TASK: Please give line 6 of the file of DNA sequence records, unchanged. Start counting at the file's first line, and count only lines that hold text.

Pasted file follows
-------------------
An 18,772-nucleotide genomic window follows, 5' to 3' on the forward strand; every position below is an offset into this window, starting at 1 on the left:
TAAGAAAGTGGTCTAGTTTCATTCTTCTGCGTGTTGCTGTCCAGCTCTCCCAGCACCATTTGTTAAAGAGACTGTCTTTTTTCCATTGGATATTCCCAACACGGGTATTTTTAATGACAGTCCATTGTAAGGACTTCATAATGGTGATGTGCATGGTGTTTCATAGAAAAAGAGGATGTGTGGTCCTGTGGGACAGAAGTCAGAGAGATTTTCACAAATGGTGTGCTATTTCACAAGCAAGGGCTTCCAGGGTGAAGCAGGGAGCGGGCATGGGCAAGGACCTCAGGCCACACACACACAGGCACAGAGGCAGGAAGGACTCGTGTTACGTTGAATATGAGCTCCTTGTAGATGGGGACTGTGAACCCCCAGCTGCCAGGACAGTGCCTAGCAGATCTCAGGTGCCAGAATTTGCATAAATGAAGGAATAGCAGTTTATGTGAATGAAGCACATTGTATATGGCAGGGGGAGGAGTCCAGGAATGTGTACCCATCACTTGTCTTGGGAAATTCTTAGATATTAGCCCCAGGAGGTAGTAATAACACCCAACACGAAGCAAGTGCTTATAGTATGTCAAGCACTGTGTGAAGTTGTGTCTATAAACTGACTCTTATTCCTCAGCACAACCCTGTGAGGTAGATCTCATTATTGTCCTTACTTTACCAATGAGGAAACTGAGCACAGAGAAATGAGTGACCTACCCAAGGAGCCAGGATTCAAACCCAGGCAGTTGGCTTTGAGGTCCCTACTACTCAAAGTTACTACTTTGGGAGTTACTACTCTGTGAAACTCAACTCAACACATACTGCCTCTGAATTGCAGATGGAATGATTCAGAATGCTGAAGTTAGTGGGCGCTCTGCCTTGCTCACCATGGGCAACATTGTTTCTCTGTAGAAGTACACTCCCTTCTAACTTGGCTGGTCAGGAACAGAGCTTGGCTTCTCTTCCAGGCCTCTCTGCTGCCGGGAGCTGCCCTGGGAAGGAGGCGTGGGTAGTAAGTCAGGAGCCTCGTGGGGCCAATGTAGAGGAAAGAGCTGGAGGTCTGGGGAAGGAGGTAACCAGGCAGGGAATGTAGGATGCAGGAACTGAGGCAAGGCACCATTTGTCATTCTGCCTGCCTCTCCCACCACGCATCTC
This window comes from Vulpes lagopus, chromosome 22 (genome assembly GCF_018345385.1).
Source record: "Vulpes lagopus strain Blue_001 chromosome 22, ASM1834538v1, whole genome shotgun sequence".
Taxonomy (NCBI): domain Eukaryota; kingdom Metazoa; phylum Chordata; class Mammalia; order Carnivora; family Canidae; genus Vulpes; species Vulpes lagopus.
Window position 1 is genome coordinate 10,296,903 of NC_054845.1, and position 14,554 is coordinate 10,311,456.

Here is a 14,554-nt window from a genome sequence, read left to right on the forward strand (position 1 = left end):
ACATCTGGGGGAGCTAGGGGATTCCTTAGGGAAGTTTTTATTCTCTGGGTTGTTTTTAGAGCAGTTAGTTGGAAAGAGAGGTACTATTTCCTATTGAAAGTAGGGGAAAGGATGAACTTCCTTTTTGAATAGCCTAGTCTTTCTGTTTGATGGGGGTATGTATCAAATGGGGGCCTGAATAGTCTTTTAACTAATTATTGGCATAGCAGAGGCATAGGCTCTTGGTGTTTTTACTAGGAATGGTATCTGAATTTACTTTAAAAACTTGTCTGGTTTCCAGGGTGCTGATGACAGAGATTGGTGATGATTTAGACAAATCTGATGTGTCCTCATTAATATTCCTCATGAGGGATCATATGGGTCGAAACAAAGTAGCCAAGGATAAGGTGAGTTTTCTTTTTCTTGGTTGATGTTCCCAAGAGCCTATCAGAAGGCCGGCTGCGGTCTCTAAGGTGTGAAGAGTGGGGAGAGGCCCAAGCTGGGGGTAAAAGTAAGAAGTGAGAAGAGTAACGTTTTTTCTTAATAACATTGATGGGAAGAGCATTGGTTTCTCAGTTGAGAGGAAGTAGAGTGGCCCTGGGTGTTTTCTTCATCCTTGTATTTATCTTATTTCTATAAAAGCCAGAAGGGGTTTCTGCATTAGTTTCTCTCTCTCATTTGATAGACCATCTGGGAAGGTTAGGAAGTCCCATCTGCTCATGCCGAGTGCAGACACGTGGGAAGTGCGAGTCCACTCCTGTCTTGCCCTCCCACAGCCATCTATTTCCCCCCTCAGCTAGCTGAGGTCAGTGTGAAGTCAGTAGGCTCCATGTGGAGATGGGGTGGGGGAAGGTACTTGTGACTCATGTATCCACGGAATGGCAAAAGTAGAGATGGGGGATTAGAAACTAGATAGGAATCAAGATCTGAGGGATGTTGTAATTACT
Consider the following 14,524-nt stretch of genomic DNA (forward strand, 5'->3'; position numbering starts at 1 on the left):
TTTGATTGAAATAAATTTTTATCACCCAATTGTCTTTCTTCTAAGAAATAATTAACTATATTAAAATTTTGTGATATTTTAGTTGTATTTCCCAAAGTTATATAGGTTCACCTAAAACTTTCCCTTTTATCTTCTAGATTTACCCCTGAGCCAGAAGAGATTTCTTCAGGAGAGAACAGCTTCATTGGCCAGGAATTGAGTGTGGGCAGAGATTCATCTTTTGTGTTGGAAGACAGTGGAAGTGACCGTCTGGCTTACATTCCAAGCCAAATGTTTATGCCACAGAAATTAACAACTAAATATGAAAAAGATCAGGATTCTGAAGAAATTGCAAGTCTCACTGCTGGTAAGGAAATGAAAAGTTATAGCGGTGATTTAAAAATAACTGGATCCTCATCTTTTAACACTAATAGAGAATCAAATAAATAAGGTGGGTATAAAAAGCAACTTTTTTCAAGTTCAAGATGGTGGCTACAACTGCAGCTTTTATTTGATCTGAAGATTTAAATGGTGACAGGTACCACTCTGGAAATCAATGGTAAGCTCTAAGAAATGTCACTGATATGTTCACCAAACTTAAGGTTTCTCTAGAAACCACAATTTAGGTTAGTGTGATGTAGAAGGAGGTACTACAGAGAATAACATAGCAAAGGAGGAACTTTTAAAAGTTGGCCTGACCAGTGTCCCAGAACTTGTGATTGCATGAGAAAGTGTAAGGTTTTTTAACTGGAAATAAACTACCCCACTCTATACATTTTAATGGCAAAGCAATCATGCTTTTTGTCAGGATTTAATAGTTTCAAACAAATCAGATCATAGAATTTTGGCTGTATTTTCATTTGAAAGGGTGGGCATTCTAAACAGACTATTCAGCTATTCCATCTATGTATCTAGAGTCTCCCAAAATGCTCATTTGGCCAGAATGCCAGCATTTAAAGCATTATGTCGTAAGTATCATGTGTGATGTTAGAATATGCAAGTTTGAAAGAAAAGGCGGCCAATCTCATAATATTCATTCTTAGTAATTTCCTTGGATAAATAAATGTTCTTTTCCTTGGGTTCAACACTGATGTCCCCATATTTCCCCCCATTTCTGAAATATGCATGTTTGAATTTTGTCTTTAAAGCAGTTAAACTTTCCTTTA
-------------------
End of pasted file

Window position 1 is genome coordinate 10,296,903 of NC_054845.1, and position 14,554 is coordinate 10,311,456.